Three Points: RSL gets a home crowd, team shows support for Utah Royals, Rossi plays more and makes impact

(Rick Egan | The Salt Lake Tribune) Real Salt Lake midfielder Pablo Ruiz (6) celebrates game-tying goal late in the second period, MLS soccer action between Real Salt Lake and the Seattle Sounders, at Rio Tinto Stadium, Wednesday, Sept. 2, 2020.

Here are three observations from Real Salt Lake’s 2-2 draw to the Seattle Sounders.

1. The RioT is buzzing again

A little over 4,000 fans showed up to the game Wednesday to watch RSL earn a second consecutive draw by way of coming from behind. When they watched Real do it against Portland last weekend, it was from home.

Every person from RSL who spoke after the Seattle game conveyed how amazing it felt to be in front of fans again. For weeks, they had no fans in the MLS is Back Tournament in Orlando. Their first game after the tournament was on the road in Colorado (a resounding win), and they played in front of no fans again in Portland.

RSL’s homecoming in front of fans was delayed a week because of protests across sports in response to the police shooting of Jacob Blake. Because that game — supposed to be against LAFC — was postponed while fans were still filing in, it was unclear that day how many fans would have attended.

But it felt good to hear fans cheer during goals and groan during calls they thought were bad. It felt good to hear the chants supporters normally yell out during games. It even felt good to hear fans chant “Ref, you suck,” even though I do not share that sentiment.

And if it felt good for a reporter, it must have felt exponentially good for the players and coaches on the field feeding from the crowd. The atmosphere made it relatively easy for the COVID-19 pandemic to slip out of the mind — that is, of course, until a mask had to be adjusted.

No or limited fans will be a thing for the foreseeable future. So to be one of the few Major League Soccer teams that has fans not only has to be energizing for a team, but comforting on various levels. And all humankind can use energy and comfort right now.

2. RSL shows support for Utah Royals

Most times it feels like the RSL and the Royals are two completely unrelated teams that just share real estate. And most times, that’s true. They train and have off days on different days. They have game days on different days. It’s rare to see an RSL person and Royals person hanging out together on social media unless it’s for an official event.

But amid the allegations that Chief Business Officer Andy Carroll previously acted in ways and said things that were sexist specifically related to the Royals, RSL proved the two clubs were more connected than they seem.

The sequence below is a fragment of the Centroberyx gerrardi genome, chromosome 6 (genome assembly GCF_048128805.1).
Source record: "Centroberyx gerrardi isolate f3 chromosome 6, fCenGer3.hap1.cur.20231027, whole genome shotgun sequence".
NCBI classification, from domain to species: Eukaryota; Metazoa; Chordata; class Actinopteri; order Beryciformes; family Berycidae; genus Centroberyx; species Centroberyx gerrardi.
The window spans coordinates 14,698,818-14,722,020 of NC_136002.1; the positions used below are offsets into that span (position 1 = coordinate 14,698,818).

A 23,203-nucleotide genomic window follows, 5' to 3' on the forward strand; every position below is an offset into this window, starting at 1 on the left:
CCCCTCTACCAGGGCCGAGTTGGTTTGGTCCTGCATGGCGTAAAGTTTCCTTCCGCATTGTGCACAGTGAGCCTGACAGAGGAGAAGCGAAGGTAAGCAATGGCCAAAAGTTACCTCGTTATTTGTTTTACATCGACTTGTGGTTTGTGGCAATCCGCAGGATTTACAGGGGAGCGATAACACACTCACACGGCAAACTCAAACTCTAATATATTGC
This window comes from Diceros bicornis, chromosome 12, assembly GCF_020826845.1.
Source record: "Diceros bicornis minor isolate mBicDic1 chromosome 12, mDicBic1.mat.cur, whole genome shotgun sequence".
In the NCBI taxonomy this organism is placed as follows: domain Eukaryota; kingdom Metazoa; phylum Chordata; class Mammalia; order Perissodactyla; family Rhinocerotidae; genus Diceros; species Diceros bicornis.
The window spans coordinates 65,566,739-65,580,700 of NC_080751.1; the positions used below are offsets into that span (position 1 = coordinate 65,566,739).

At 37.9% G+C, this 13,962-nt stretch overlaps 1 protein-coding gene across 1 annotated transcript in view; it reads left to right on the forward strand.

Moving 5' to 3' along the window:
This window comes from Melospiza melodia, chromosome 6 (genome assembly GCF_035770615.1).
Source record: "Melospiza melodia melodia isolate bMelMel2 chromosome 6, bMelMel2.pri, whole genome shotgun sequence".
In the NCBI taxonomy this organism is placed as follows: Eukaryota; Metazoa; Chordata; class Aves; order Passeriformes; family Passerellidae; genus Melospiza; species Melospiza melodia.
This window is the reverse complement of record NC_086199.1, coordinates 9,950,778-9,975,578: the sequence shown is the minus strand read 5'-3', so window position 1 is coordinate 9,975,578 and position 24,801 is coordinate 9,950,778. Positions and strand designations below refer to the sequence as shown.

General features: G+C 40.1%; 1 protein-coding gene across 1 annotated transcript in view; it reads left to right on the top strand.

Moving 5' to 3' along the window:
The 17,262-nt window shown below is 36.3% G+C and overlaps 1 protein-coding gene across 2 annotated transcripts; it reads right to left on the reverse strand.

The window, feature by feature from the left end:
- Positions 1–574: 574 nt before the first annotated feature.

As RSL walked in to the stadium pregame, the players wore jerseys or T-shirts with Utah Royals FC insignia. The caption on RSL’s official Twitter page read, “Let’s be clear, WE appreciate excellence.”

The caption is a reference to the idea that women should be noticed and appreciated based on merit, not their appearance, which Carroll has previously commented on in inappropriate ways in regards to the Royals, several former and current employees within the organization told The Salt Lake Tribune.

It was a coordinated effort by the male RSL team to support their female counterparts during a time when it was revealed that their merit was trivialized and distilled to characteristics having nothing to do with soccer. Women deal with behavior like this practically every moment of every day, so to see RSL make a small yet powerful gesture like that points not only to the character of the players, but also to a repudiation of Carroll’s alleged behavior.

3. Rossi gets his minutes and makes an impact

Giuseppe Rossi scored a goal against Portland after playing just 10 minutes. After the game, he was adamant that he could do more if he were just given the playing time.

Well, he got it. Rossi entered the game at halftime to replace Maikel Chang and played 45 minutes. It was his longest stint in an RSL uniform.

Not long after he stepped on the field, Rossi maneuvered his way into dangerous positions. He shot twice. One of those attempts hit the chest of Sounders goalkeeper Stefan Frei and the other was blocked. He completed 15 passes and had the highest passing percentage of on the team (93.3%).

“We like Rossi,” coach Freddy Juarez said. “We know he’s a good player it’s just a matter of getting him into a good rhythm and that helped so we’re happy with his performance.”

If Rossi’s last two performances are any indication, he’ll be in a good rhythm sooner rather than later, and RSL could use a player like him on the field as much as possible.